But this is, as before, not nearly as simple as you might imagine from a game clearly aimed at younger players. In some cases, it's so maddeningly obscure that you'll randomly stab the stylus at everything in frustration, astonished at how the "How To Play" tab for each shop is quite so stunningly useless. Then you figure it out, and set about repeating the very same dull task about ten times, before the Princess shows up. After appearing, she expands the size of your enterprise, supposedly increasing the difficulty but with little effect, and sometimes making more shops available for your investment.
There's one new feature, as all businesses appear to inevitably embrace, is the loyalty card. The hundred or so Tamagotchi customers collect stamps each time they visit one of your shops, so you can get to know them better, or something. And beyond this, nothing. Nothing new at all.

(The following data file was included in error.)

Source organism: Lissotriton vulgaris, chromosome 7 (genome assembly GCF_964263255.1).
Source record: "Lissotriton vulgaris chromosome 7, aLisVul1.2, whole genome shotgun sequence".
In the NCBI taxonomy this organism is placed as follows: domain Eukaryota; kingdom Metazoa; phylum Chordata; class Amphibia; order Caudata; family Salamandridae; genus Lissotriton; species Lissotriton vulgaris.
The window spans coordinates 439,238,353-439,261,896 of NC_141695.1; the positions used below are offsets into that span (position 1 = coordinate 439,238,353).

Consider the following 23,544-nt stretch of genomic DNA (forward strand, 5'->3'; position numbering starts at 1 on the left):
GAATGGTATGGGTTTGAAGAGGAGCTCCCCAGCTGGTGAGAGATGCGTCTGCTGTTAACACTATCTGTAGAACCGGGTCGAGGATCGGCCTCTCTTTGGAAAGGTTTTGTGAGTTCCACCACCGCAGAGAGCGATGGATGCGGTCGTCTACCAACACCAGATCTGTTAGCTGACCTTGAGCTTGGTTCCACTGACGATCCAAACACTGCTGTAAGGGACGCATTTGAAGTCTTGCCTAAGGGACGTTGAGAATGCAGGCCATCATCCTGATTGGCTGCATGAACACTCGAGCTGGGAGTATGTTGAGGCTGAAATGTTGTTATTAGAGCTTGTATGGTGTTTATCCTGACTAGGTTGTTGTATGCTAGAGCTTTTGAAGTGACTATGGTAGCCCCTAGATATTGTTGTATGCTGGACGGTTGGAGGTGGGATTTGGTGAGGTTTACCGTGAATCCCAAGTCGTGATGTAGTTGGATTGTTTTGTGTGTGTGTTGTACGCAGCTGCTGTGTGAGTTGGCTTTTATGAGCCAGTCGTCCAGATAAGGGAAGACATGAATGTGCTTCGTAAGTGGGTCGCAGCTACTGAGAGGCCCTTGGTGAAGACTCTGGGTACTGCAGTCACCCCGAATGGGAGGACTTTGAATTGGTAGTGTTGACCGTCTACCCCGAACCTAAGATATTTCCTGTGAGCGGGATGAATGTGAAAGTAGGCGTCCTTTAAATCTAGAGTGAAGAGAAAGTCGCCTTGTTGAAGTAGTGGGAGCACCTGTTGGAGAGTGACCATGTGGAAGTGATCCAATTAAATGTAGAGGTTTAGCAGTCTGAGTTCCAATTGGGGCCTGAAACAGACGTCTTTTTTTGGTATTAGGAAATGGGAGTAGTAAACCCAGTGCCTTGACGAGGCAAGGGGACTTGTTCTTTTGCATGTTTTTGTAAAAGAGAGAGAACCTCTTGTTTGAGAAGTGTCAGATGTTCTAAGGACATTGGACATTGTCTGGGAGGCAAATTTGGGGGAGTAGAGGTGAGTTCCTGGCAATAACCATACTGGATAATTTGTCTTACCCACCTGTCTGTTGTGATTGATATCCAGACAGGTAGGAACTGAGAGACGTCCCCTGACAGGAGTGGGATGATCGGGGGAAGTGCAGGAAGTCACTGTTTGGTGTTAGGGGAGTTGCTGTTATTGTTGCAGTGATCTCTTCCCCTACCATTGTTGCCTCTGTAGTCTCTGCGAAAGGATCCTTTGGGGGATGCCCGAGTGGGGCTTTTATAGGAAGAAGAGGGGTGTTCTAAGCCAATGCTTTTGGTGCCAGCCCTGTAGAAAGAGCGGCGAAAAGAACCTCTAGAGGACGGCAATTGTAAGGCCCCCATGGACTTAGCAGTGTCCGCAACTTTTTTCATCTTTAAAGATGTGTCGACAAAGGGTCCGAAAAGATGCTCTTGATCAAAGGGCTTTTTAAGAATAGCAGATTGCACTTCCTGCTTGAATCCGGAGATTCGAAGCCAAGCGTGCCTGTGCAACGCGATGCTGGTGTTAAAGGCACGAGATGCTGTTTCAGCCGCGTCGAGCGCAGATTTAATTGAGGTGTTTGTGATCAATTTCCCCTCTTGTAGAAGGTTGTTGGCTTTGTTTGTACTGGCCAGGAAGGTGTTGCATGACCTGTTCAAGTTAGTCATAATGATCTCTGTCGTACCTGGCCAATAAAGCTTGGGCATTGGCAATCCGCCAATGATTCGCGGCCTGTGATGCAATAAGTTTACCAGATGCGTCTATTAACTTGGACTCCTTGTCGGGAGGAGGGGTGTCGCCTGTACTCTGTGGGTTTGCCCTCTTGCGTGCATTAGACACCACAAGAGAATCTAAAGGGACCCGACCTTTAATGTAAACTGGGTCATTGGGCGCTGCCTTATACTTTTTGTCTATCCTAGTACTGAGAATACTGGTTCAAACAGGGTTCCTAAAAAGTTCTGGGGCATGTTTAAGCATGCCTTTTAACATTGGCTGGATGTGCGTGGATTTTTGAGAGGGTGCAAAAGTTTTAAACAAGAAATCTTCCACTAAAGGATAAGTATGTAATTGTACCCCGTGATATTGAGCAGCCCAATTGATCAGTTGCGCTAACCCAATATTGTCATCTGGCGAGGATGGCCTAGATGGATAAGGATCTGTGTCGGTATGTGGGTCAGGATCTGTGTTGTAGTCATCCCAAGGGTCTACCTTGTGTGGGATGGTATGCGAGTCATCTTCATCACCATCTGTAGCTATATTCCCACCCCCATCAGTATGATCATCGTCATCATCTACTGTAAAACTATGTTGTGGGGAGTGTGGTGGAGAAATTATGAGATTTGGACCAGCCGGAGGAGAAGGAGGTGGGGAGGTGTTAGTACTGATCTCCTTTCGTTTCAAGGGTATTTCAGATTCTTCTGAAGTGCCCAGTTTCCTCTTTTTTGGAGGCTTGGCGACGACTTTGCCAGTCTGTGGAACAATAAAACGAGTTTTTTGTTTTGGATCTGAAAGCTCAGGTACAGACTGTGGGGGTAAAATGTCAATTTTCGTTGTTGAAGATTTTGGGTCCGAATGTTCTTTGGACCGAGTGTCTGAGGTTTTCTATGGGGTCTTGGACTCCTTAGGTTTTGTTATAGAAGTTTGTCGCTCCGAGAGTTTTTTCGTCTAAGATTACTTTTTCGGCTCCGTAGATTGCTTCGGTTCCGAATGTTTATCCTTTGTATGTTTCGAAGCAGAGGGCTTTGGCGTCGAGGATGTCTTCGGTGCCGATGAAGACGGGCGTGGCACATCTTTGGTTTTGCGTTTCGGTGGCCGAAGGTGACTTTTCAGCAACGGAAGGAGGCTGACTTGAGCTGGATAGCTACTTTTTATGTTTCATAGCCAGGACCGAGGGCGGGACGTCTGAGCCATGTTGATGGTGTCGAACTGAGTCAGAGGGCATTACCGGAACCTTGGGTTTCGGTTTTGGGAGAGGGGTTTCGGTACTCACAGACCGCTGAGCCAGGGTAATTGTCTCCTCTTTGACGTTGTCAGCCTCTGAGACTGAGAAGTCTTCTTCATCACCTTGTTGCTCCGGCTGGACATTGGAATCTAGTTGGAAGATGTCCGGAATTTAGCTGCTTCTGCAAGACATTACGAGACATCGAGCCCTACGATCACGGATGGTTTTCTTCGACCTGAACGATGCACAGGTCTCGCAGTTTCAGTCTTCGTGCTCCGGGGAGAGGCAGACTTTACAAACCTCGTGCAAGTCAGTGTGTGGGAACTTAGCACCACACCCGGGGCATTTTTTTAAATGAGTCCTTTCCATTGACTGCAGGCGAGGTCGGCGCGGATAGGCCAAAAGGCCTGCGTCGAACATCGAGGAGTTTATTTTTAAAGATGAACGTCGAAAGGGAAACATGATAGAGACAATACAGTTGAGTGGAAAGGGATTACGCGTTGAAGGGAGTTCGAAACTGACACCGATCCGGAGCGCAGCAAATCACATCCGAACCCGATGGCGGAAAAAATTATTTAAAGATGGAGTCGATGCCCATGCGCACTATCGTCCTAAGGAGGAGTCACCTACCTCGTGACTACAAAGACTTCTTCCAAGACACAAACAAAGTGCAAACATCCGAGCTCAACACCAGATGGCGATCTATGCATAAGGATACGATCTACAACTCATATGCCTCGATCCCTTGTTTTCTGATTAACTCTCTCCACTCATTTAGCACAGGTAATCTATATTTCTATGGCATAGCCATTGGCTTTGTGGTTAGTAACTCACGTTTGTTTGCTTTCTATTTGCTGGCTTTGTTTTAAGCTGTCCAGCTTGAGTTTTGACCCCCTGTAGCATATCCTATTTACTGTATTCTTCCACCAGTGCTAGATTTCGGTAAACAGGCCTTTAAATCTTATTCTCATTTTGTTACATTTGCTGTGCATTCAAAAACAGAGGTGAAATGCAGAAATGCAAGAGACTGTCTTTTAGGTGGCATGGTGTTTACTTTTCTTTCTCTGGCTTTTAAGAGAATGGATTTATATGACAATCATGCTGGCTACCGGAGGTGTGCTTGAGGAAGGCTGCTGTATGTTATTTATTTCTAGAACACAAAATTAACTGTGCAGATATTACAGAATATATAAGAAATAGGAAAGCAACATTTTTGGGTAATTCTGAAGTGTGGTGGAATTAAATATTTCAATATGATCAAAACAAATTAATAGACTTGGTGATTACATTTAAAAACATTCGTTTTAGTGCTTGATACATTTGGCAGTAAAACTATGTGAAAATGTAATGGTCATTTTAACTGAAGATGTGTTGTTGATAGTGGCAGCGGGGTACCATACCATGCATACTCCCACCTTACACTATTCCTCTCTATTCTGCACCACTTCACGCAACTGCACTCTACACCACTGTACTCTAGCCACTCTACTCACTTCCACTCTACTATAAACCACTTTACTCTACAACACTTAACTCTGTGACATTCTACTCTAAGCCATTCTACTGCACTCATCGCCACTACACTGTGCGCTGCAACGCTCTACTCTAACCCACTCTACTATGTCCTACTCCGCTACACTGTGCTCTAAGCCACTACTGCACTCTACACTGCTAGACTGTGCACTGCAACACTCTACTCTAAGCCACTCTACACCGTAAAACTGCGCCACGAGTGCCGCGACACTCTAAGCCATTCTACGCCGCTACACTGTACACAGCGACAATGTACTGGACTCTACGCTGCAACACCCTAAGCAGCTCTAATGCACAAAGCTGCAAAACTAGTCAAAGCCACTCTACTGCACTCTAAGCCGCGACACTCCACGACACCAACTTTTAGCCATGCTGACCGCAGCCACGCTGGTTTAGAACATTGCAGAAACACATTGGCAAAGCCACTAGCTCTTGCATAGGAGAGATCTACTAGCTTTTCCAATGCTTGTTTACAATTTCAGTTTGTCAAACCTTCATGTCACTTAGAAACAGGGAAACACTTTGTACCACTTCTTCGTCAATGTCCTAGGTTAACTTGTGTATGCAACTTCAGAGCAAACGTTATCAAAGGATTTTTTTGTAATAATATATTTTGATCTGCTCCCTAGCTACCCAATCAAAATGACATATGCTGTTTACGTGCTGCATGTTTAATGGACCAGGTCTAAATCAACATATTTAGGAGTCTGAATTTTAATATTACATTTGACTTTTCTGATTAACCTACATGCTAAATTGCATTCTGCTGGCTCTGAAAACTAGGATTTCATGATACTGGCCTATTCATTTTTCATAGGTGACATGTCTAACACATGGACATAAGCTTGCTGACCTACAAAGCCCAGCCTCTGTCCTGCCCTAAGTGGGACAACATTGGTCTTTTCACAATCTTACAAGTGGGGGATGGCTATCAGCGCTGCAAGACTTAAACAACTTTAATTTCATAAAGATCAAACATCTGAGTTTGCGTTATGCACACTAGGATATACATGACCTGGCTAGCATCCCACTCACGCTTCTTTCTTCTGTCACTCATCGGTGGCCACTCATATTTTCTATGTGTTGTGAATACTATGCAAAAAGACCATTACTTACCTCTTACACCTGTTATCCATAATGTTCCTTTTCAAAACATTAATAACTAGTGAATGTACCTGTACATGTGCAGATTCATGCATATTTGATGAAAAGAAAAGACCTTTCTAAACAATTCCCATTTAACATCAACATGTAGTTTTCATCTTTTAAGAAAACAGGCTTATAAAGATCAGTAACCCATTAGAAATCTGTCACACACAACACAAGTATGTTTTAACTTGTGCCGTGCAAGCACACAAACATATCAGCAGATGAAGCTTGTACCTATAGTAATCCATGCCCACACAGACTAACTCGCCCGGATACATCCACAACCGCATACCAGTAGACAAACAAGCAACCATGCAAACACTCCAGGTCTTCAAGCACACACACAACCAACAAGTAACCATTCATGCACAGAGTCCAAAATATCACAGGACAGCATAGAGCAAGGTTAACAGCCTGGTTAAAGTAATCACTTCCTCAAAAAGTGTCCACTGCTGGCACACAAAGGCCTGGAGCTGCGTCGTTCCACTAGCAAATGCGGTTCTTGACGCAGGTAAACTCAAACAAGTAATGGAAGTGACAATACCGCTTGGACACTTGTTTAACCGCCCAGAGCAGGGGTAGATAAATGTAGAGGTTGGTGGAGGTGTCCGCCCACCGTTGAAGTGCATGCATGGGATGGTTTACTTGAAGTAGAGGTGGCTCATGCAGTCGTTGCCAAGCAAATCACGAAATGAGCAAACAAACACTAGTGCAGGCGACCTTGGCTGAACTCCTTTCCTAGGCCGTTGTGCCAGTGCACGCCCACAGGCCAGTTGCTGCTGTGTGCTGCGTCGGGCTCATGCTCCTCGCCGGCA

Staff and nonsense
Possibly the best example of what is so wrong with Corner Shop 2 would be the bowling alley. Available in the second clutch of buildings to buy, your task is not to enjoy a sweet bowling mini-game, but rather to stand the pins back up and roll the balls back toward the customer after their goes. It's from this menial angle that potential fun is approached throughout. It's a bit like an FPS where you have to clean up the dead bodies and mop the floors after the NPC hero has blasted his way through the corridor. You watch the mad-faced cartoon blobs excitedly throwing the ball at the pins, probably with a speech bubble saying something utterly bonkers like, "If I hit this, I'll ask out Mai!" and then tidy up afterward. I sure hope he was having fun.